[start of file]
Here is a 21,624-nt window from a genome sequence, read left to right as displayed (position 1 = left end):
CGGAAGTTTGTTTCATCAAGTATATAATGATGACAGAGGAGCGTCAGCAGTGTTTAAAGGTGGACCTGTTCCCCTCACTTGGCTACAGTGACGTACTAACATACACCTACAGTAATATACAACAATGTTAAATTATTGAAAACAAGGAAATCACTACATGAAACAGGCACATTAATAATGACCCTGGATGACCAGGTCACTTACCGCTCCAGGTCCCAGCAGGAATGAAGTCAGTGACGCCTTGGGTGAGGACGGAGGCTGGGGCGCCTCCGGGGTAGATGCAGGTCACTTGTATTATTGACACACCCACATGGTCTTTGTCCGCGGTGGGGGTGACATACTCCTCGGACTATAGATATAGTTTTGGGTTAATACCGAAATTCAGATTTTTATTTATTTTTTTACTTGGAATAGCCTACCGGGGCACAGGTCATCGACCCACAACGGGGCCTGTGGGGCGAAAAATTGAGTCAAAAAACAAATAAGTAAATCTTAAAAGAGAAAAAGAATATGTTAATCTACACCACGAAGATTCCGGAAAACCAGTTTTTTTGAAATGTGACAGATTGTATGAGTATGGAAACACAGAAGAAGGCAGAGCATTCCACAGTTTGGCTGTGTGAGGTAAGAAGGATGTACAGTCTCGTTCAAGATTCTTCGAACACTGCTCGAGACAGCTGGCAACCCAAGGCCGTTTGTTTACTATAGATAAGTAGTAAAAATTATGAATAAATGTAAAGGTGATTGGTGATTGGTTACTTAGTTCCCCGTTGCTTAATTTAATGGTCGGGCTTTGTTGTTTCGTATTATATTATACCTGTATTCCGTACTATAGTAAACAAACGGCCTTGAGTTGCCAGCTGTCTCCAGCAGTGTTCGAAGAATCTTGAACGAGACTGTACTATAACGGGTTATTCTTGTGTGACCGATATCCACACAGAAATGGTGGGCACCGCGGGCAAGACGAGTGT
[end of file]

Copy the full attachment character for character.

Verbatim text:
Here is a 21,624-nt window from a genome sequence, read left to right as displayed (position 1 = left end):
CGGAAGTTTGTTTCATCAAGTATATAATGATGACAGAGGAGCGTCAGCAGTGTTTAAAGGTGGACCTGTTCCCCTCACTTGGCTACAGTGACGTACTAACATACACCTACAGTAATATACAACAATGTTAAATTATTGAAAACAAGGAAATCACTACATGAAACAGGCACATTAATAATGACCCTGGATGACCAGGTCACTTACCGCTCCAGGTCCCAGCAGGAATGAAGTCAGTGACGCCTTGGGTGAGGACGGAGGCTGGGGCGCCTCCGGGGTAGATGCAGGTCACTTGTATTATTGACACACCCACATGGTCTTTGTCCGCGGTGGGGGTGACATACTCCTCGGACTATAGATATAGTTTTGGGTTAATACCGAAATTCAGATTTTTATTTATTTTTTTACTTGGAATAGCCTACCGGGGCACAGGTCATCGACCCACAACGGGGCCTGTGGGGCGAAAAATTGAGTCAAAAAACAAATAAGTAAATCTTAAAAGAGAAAAAGAATATGTTAATCTACACCACGAAGATTCCGGAAAACCAGTTTTTTTGAAATGTGACAGATTGTATGAGTATGGAAACACAGAAGAAGGCAGAGCATTCCACAGTTTGGCTGTGTGAGGTAAGAAGGATGTACAGTCTCGTTCAAGATTCTTCGAACACTGCTCGAGACAGCTGGCAACCCAAGGCCGTTTGTTTACTATAGATAAGTAGTAAAAATTATGAATAAATGTAAAGGTGATTGGTGATTGGTTACTTAGTTCCCCGTTGCTTAATTTAATGGTCGGGCTTTGTTGTTTCGTATTATATTATACCTGTATTCCGTACTATAGTAAACAAACGGCCTTGAGTTGCCAGCTGTCTCCAGCAGTGTTCGAAGAATCTTGAACGAGACTGTACTATAACGGGTTATTCTTGTGTGACCGATATCCACACAGAAATGGTGGGCACCGCGGGCAAGACGAGTGT